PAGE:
There was a major attack on Irish America in the Irish Times last Saturday, purporting to be an insider view on how Irish America has been misleading the Irish government.

The article concludes by stating, “For too long official Ireland has allowed those who claim to speak for Irish America to lead it up the garden path. The path leads not to a bed of roses but to a dead end."

Really? So the Irish American involvement in the peace process was a bad thing? The outreach for a special envoy that led to George Mitchell, the visa for Gerry Adams that helped lead to an IRA ceasefire, the continuing efforts to help Ireland economically which will culminate this September in a gathering of over 100 Irish American business leaders in Dublin at a diaspora conference is all a mistake?

Pray who would make such assertions, and what kind of leadership do they envisage?

This is where it becomes interesting. The writer, Niall Stanage, is from the unionist tradition in Northern Ireland, educated at Oxford University. He wrote a book last year about the Obama campaign that savaged Irish Americans, and stated they had no clout whatever in American politics.

He has been setting himself up in recent years as an “expert” on Irish America, though truth be told he would be unrecognized by 99.9% of our community.

If this sounds like a script that the British government might be very happy to write then you get the message. Who is Stanage and where has he sprung from? Is his own background important here as Irish America adjusts to the post-peace process reality?

More to the point, who is aiding and abetting Stanage? That would be Trina Vargo, head of the U.S.-Ireland Alliance which sends a dozen or so well heeled American students to Ireland every ear on a rip-off of the Rhodes Scholar program, and gets millions from Ireland, Britain and the U.S. government for doing so. Vargo, a Portuguese American with little Irish heritage, latched on to the issue when she worked with Senator Edward Kennedy.

Even before Stanage's article ran, Vargo sent out an email to every politician in Ireland highlighting the piece, proclaiming that the old leadership in Irish America was over and she alone represented the new leadership.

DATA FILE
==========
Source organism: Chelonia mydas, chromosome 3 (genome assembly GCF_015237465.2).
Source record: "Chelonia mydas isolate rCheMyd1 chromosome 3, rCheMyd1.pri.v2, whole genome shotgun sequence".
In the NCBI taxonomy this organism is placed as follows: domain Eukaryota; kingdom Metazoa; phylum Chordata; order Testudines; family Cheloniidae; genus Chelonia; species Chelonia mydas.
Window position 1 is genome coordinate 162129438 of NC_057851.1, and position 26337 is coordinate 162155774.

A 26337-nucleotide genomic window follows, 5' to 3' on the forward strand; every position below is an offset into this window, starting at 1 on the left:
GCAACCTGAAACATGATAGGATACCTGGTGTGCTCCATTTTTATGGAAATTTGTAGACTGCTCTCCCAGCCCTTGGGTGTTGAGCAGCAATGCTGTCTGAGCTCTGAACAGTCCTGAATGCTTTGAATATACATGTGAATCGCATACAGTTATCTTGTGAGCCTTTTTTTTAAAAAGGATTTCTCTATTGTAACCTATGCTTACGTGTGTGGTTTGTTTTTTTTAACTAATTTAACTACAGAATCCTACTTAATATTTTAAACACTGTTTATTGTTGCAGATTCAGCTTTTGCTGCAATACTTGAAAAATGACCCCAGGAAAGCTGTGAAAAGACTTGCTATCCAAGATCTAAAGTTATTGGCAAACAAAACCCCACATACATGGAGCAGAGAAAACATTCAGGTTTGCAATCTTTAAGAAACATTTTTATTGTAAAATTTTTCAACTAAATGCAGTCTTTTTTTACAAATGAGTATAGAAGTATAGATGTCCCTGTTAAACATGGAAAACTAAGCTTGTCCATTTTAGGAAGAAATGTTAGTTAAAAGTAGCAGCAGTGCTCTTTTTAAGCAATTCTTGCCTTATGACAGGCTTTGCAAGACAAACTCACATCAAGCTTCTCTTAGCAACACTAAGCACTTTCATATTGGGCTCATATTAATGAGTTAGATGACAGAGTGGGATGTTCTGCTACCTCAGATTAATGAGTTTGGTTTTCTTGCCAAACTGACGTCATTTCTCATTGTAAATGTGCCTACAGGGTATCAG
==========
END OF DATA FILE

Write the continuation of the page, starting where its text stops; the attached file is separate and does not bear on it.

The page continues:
Who is Trina Vargo? She is the woman who wrote an op-ed piece for the Irish Times last year proclaiming that trying to help young Irish undocumented was akin to "putting lipstick on a pig." She and Stanage clearly collaborated on the Irish Times article.

Welcome to a new generation of leadership, a writer of Unionist background who slams Irish American organizations at every opportunity, and a Portuguese American who compares Irish to pigs and heads an organization that about 99% of Irish Americans have never heard of.

What is the U.S.-Ireland Alliance? In addition to the government funding it receives, it is also funded by private sources -- mainly the property speculators in Ireland who have brought the country to the brink of ruin.

Over here, well-meaning congressmen like Pete King and Joe Crowley have helped it get funding from American taxpayers every year. That should end.

Back in Ireland the alliance continues to take funds from the Irish government, despite the horrific recession that has left the country on its knees. If you ask Irish people they would be sure to say that funding American students to come to Ireland is not their priority right now.

Irish Americans need to mobilize here and end the funding from America for this group that now purports to treat us like idiots and as completely out of touch.

The Irish government should re-prioritize too and tell the U.S.-Ireland Alliance enough is enough, and spend taxpayer money on better issues. Maybe then the message will get through to the likes of Unionist tradition Stanage and “lipstick on a pig” Vargo that Irish Americans are not so easily duped and misled.